|Title:||Creating Compositions Using a Technology-Based Writing Tool: Supporting Students With Universal Design for Learning|
|Principal Investigator:||Hall, Tracey||Awardee:||CAST, Inc.|
|Program:||Education Technology [Program Details]|
|Award Period:||3 years||Award Amount:||$1,498,649|
|Goal:||Development and Innovation||Award Number:||R305A110333|
Co-Principal Investigator: Steve Graham (Vanderbilt University)
Purpose: The goal of this project is to develop and formatively evaluate the Composition Builder (CB), a web-based, guided-process writing tool that supports students in grades 6–8 in writing persuasive and expository compositions. Ensuring that students master effective writing requires a standards-based supported, digital writing environment that maximizes instructional impact for students with different learning needs, strengths and challenges. The proposed tool will incorporate the process-writing approach and the principles of Universal Design for Learning by including: (a) research-based writing strategies, (b) supports and scaffolds available throughout the writing process, (c) opportunities to engage in social collaboration around writing, and (d) built-in progress monitoring using Curriculum-Based Measurement.
Project Activities: The project team intends to develop the CB, which will integrate research-based writing instruction strategies into a single writing environment with embedded writing tools and supports, such as a concept mapping for planning, virtual writing strategy coaches, and opportunities for teacher and peer feedback. In the tool development phase researchers will use design-based research to iteratively develop, program, and refine the components of the web-based writing tool. Over the course of the project, researchers will investigate whether the proposed tool can support students as they learn to write, whether it can be integrated into regular classroom instruction, and whether it shows promise for improving writing outcomes. A pilot study will investigate the overall promise of the writing tool on student writing outcomes and teacher instructional practices.
Products: Products include the CB, which will be developed and refined. In addition, researchers will disseminate findings in peer-reviewed journals, through conference presentations, and through CAST professional development offerings.
Setting: Three public school districts in Massachusetts, representing middle school populations with diverse income levels, ethnicity, and academic performance, will participate as research sites.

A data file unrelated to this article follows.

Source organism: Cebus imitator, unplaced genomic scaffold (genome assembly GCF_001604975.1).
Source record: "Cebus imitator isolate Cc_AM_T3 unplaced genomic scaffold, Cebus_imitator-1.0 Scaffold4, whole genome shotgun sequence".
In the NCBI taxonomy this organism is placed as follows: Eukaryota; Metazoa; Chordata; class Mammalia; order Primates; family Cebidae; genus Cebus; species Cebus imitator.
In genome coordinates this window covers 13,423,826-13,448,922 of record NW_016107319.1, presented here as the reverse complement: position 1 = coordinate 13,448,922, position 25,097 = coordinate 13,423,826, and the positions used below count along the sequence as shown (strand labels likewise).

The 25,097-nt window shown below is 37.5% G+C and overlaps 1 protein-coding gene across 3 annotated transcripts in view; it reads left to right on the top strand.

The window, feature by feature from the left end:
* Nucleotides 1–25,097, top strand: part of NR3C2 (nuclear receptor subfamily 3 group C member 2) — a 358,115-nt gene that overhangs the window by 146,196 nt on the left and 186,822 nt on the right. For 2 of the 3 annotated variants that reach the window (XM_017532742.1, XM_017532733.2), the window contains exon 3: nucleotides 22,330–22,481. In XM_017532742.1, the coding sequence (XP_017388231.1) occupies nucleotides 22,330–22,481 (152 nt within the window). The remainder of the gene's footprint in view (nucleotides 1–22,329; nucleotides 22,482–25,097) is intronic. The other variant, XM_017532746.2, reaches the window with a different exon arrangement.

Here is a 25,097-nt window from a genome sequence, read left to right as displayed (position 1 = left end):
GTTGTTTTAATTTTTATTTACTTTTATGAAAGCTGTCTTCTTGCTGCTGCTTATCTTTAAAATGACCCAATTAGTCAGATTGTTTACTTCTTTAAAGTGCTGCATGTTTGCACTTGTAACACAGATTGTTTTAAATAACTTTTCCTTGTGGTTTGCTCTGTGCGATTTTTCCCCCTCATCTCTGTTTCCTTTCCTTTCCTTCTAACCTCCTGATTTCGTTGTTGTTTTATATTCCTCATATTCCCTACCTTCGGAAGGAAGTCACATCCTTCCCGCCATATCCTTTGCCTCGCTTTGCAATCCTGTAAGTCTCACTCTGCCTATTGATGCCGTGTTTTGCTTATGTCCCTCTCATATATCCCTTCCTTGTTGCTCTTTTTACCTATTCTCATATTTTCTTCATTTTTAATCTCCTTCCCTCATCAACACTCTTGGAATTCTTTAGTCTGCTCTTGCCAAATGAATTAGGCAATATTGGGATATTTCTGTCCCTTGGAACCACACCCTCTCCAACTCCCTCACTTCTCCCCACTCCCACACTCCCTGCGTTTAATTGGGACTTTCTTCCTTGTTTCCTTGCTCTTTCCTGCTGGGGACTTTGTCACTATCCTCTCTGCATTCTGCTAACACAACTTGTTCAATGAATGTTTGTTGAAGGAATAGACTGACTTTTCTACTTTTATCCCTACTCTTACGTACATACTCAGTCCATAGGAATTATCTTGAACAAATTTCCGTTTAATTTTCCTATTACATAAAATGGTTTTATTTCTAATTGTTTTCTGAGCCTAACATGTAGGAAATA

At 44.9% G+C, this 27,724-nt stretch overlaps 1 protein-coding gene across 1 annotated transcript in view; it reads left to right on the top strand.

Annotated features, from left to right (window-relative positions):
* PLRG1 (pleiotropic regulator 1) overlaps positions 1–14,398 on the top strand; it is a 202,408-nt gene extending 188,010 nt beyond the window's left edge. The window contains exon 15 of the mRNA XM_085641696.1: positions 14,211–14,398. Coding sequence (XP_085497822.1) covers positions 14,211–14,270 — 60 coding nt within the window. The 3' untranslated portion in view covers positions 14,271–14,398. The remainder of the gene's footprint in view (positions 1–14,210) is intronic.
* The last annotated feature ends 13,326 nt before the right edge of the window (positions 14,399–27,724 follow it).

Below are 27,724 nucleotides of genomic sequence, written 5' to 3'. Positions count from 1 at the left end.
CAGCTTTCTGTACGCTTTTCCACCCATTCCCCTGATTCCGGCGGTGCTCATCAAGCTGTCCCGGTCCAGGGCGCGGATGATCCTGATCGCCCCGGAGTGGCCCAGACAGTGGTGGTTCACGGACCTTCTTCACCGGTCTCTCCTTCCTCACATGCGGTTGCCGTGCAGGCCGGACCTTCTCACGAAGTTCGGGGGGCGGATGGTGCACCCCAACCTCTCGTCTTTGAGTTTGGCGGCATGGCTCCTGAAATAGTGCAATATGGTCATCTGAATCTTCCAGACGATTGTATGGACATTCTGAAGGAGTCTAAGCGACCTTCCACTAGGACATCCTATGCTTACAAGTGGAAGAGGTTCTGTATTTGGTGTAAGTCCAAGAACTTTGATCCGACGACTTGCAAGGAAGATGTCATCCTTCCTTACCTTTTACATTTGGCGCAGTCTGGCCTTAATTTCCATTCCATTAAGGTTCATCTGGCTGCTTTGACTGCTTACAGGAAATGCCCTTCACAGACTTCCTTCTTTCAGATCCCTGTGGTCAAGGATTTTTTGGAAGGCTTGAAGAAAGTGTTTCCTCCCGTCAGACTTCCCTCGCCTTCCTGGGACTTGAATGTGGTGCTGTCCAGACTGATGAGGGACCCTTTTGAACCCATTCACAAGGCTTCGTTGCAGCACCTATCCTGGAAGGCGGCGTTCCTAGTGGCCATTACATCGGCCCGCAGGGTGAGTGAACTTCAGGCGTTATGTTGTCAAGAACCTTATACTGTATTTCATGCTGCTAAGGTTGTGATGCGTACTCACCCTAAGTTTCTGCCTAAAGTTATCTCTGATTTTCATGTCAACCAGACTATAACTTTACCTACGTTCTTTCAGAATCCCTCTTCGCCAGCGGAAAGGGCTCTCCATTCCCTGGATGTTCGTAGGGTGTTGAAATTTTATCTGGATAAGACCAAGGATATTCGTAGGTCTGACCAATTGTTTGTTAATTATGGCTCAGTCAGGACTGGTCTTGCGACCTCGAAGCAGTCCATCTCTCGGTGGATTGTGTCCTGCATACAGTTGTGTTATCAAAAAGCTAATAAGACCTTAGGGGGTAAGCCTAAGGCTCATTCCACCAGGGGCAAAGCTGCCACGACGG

Population: The sample will include all students in grades 6–8 in English/Language Arts classrooms. Approximately 6 teachers and 90 students will participate.
Intervention: Researchers will develop a comprehensive, web-based writing environment for middle school students that emphasizes the strategic process of writing and provides an interactive workspace for writing with just-in-time guidance and support along with structured feedback. The CB will integrate writing instruction strategies into a single writing environment with embedded writing tools and supports, such as a concept mapping for planning, virtual writing strategy coaches, and opportunities for teacher and peer feedback. At its core are three major elements that draw from the empirical research on writing instruction: (1) writing process and strategies and social collaboration, (2) progress monitoring, and (3) Universal Design for Learning (UDL).
Research Design and Methods: In the tool development phase, researchers will use design-based research to iteratively develop, program, and refine the components of the web-based writing tool. Throughout this phase, researchers will conduct formative evaluations of the feasibility and usability of the tool. The team will convene focus groups of middle school students and teachers to answer research questions about the instructional components and features and teacher supports for the tool. Qualitative research methods will be used during the formative evaluation process. A pilot study will investigate the overall promise of the writing tool on student writing outcomes and teacher instructional practices. Quantitative research methods will be used to systematically and empirically assess change in student writing skills over time while using the writing tool. Qualitative, exploratory research methods will be used to assess the impact of the supports, scaffolds, and progress monitoring on teachers' perceptions of the feasibility and utility of the tool.
Control Condition: There is no control condition.
Key Measures: Student writing outcomes will be measured using researcher-developed writing measures, progress monitoring, and periodic writing assignments, including four assigned compositions using the CB over the course of the 6-month research period. The compositions will be evaluated by examining the (1) total words written, (2) unique words written (indicating richness of word usage), (3) a ratio of correct to incorrect word sequences, and a (4) holistic score. Pre-intervention assessments will include the WIAT-II Writing subtest and the Gates MacGinitie, a standardized measure of vocabulary knowledge. Researchers will examine change in individual students' writing competence using both pre-post writing measures and individual growth modeling. Teachers' perceptions of the feasibility and utility of the tool will be measured through surveys, and teachers' usage of the tool and feedback to students will be assessed by the tool's electronic usage logs. Researchers will also analyze the electronic usage logs to determine aspects of fidelity of use for both teachers and students.
Data Analytic Strategy: Descriptive and exploratory analyses will be conducted. Evidence of the tool's feasibility, fidelity, and utility will be assessed. The researcher-designed pre- and post- intervention measures will be analyzed using a simple t-test for repeated measures.